John Lennon first met Paul McCartney in Liverpool on the 6th July 1957 when John was fronting The Quarrymen. The two were introduced to each other by Ivan Vaughan, then the bass player for The Quarrymen. McCartney showed Lennon how to tune his guitar and sang some songs by Gene Vincent and Little Richard, songs that The Quarrymen had been struggling to master. Lennon was both impressed with, and challenged by, McCartney. The feeling was mutual. McCartney later wrote that he was amazed by Lennon’s singing style and presence as a front man.
Lennon and his band mates debated whether to admit a potential virtuoso to their ranks, one that might challenge Lennon’s leadership and out-shine their (then) limited musical skills. The rest is history. McCartney was invited to join the band and The Quarrymen transformed into The Beatles, kicking off the most successful song-writing collaboration in musical history.
This is just one example of a chance encounter that changed the world.
Steve Jobs met Apple co-founder Steve Wozniak in 1970 through a mutual friend, Bill Fernandez. They later became friends when both Jobs and Wozniak worked at Hewlett-Packard for a spell. Jobs and Wozniak were members of the Homebrew Computer Club in Palo Alto, California, where hobbyists would try to impress each other with their home-developed computers. In 1976 Wozniak designed the hardware, circuit boards and operating system for the computer that became known as the Apple I. Jobs convinced Wozniak to sell the Apple I as a fully assembled printed circuit board. Wozniak sold his HP scientific calculator, and Job’s sold his VW van, to raise US$1,300 to launch the company, which started – like all great high-tech start-ups – in Jobs’ garage. Apple is today the world’s most highly valued company, with a market valuation of US$416 billion.
Such chance encounters as these might never have happened had McCartney not turned up to see The Quarrymen play in 1957, or had Jobs been a recluse. Had these meetings not happened, history would have taken a different course. There would be no Sgt. Peppers or White Album, no iPhone or iPad.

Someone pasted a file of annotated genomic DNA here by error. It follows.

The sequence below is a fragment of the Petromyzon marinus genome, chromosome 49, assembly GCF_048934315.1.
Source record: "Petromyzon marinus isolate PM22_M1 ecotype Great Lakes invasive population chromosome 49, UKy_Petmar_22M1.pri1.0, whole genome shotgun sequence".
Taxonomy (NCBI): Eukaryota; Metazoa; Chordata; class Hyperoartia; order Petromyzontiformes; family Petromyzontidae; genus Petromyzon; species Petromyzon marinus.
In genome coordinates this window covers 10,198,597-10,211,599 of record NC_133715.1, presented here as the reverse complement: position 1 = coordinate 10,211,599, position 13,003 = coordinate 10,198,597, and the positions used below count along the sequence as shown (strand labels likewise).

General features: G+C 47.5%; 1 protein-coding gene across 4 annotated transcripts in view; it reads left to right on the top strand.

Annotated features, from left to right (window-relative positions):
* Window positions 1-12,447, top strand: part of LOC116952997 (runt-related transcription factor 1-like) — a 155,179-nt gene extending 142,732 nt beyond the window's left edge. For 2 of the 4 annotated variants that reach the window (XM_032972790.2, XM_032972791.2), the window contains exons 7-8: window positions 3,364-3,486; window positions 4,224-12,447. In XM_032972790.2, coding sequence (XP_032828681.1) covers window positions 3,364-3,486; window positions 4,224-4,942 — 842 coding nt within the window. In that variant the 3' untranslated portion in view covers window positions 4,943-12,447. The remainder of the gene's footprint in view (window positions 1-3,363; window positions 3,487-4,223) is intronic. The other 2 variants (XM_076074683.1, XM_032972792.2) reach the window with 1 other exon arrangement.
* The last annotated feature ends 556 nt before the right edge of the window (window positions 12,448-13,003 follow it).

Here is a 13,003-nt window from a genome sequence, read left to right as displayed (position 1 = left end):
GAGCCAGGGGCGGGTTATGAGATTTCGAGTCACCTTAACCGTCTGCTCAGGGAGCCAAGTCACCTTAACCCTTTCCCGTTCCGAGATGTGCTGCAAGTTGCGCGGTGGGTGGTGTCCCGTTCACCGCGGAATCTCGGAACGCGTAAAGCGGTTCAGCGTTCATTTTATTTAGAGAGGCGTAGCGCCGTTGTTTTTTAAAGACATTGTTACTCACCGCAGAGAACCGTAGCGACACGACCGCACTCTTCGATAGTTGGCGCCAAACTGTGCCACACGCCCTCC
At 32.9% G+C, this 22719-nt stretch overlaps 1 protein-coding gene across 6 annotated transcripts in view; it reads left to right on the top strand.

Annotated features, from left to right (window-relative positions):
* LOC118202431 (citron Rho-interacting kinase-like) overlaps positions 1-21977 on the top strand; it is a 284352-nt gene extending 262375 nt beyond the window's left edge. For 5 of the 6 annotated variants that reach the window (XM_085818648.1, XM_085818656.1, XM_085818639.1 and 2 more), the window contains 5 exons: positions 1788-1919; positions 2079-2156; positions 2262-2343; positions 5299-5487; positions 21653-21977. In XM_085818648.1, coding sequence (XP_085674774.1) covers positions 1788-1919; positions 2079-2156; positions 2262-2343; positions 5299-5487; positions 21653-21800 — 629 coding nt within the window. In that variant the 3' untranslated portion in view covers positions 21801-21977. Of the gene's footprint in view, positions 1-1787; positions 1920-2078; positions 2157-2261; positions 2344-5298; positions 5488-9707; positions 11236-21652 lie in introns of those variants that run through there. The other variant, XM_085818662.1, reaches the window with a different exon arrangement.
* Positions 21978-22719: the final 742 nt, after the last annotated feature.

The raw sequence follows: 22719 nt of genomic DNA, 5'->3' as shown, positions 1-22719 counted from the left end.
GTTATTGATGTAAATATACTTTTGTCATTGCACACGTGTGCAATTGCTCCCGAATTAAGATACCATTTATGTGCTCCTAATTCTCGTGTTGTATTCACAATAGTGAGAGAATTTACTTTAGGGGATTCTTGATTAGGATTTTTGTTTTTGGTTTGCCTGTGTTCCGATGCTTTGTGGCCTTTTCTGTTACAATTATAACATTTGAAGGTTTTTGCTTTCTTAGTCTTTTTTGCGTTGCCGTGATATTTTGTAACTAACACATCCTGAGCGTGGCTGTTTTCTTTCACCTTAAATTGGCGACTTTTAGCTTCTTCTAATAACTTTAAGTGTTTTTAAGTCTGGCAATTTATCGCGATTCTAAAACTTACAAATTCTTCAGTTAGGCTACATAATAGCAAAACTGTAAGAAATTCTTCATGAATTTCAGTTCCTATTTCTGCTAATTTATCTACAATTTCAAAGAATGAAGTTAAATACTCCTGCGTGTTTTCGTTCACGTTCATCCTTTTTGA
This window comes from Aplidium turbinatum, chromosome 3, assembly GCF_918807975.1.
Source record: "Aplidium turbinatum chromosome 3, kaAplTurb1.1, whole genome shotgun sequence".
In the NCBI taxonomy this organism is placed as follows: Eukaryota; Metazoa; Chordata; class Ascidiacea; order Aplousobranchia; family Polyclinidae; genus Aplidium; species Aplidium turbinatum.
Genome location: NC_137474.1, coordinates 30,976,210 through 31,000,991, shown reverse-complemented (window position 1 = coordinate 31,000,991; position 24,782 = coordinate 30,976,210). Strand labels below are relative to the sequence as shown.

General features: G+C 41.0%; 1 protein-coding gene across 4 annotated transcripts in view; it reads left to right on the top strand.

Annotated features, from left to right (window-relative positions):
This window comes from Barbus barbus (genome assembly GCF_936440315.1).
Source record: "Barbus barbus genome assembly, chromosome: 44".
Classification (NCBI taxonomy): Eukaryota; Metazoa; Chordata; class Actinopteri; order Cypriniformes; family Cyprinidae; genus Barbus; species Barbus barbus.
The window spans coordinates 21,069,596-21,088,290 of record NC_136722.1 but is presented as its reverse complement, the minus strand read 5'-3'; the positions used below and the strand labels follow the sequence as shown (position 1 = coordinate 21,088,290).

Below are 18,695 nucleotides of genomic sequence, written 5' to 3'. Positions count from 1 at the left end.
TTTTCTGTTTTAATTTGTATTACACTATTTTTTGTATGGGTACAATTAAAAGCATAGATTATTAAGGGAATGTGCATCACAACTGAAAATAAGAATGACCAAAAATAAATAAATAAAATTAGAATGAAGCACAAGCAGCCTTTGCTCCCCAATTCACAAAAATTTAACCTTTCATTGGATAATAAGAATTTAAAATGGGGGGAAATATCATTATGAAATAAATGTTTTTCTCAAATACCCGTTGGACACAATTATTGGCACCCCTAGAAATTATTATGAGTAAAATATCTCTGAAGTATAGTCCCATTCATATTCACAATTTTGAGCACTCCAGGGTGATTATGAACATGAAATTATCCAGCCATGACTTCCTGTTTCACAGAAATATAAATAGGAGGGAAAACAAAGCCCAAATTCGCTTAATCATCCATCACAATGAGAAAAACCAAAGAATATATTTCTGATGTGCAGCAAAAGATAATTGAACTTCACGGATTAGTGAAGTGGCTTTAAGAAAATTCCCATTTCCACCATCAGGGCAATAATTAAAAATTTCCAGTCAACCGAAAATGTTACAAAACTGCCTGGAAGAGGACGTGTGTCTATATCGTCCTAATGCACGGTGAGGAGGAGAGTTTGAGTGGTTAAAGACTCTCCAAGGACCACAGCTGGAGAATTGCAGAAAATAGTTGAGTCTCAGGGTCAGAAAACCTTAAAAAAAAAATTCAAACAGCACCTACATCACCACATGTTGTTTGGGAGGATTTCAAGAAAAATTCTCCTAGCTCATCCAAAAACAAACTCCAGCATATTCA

[blockquote source=”Philip Park, MD of Professional Career Services”]Try to set some time aside each week to get out of the office and meet some new people. Who knows what will come of these chance encounters[/blockquote]
In the book “The Power of Pull: How Small Moves, Smartly Made, Can Set Big Things In Motion”, the authors John Hagel, John Seely Brown and Lang Davison make a powerful case for social networking. For example, they detail how Yossi Vardi, the grandfather of Israel’s venture capital industry, attends 40 conferences and pow-wows a year. That allows him to meet movers and shakers from around the world, and gives him a front seat in the war of ideas.
The authors argue in favour of arranging your life to increase the likelihood of chance encounters of the Lennon-McCartney kind. While Google is a wonderful tool for finding just about everything, there is no substitute for getting out of the office and meeting people – be it through conferences, dinners, or simply launching into a random conversation with someone in the bank queue. What you learn through personal interaction, Google cannot hope to match.
Americans are probably far better at this than we South Africans, who have tended to inherit the English reserve. We consider it impolite to crash the social ice block that we erect around ourselves for whatever silly reasons. I much prefer the American way in this regard. I have generally found that people in high positions are extremely social and willing to engage in conversation. They are, by nature, inquisitive and eager to listen.
So try to set some time aside each week to get out of the office and meet some new people. Who knows what will come of these chance encounters.